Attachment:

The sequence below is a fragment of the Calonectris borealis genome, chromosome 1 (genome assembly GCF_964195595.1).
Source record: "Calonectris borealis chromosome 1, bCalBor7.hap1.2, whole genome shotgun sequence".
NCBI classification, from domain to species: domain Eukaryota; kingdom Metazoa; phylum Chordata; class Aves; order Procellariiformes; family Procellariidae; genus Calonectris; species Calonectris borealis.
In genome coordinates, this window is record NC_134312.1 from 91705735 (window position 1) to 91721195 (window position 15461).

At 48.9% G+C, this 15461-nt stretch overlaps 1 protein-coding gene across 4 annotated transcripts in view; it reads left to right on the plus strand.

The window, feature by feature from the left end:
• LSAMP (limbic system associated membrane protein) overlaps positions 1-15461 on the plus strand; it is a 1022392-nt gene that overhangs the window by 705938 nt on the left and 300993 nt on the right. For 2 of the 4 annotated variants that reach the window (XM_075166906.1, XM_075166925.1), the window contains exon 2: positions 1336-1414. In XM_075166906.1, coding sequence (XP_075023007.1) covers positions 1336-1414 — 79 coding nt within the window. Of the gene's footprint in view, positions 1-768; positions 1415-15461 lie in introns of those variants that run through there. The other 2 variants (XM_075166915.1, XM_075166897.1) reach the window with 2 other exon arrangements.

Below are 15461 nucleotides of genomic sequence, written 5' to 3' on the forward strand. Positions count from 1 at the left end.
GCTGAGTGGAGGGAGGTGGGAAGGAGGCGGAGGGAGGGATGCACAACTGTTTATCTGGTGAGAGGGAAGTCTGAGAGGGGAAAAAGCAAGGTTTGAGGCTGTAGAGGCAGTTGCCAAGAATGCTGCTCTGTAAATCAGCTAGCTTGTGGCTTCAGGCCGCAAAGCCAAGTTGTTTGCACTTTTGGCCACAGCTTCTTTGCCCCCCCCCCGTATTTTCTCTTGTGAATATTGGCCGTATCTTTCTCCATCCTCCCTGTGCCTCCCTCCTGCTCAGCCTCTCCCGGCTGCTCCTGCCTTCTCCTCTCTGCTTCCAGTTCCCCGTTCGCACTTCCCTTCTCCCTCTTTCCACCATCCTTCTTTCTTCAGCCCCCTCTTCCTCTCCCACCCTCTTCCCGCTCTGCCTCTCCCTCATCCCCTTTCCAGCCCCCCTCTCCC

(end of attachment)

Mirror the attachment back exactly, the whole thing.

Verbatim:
The sequence below is a fragment of the Calonectris borealis genome, chromosome 1 (genome assembly GCF_964195595.1).
Source record: "Calonectris borealis chromosome 1, bCalBor7.hap1.2, whole genome shotgun sequence".
NCBI classification, from domain to species: domain Eukaryota; kingdom Metazoa; phylum Chordata; class Aves; order Procellariiformes; family Procellariidae; genus Calonectris; species Calonectris borealis.
In genome coordinates, this window is record NC_134312.1 from 91705735 (window position 1) to 91721195 (window position 15461).

At 48.9% G+C, this 15461-nt stretch overlaps 1 protein-coding gene across 4 annotated transcripts in view; it reads left to right on the plus strand.

The window, feature by feature from the left end:
• LSAMP (limbic system associated membrane protein) overlaps positions 1-15461 on the plus strand; it is a 1022392-nt gene that overhangs the window by 705938 nt on the left and 300993 nt on the right. For 2 of the 4 annotated variants that reach the window (XM_075166906.1, XM_075166925.1), the window contains exon 2: positions 1336-1414. In XM_075166906.1, coding sequence (XP_075023007.1) covers positions 1336-1414 — 79 coding nt within the window. Of the gene's footprint in view, positions 1-768; positions 1415-15461 lie in introns of those variants that run through there. The other 2 variants (XM_075166915.1, XM_075166897.1) reach the window with 2 other exon arrangements.

Below are 15461 nucleotides of genomic sequence, written 5' to 3' on the forward strand. Positions count from 1 at the left end.
GCTGAGTGGAGGGAGGTGGGAAGGAGGCGGAGGGAGGGATGCACAACTGTTTATCTGGTGAGAGGGAAGTCTGAGAGGGGAAAAAGCAAGGTTTGAGGCTGTAGAGGCAGTTGCCAAGAATGCTGCTCTGTAAATCAGCTAGCTTGTGGCTTCAGGCCGCAAAGCCAAGTTGTTTGCACTTTTGGCCACAGCTTCTTTGCCCCCCCCCCGTATTTTCTCTTGTGAATATTGGCCGTATCTTTCTCCATCCTCCCTGTGCCTCCCTCCTGCTCAGCCTCTCCCGGCTGCTCCTGCCTTCTCCTCTCTGCTTCCAGTTCCCCGTTCGCACTTCCCTTCTCCCTCTTTCCACCATCCTTCTTTCTTCAGCCCCCTCTTCCTCTCCCACCCTCTTCCCGCTCTGCCTCTCCCTCATCCCCTTTCCAGCCCCCCTCTCCC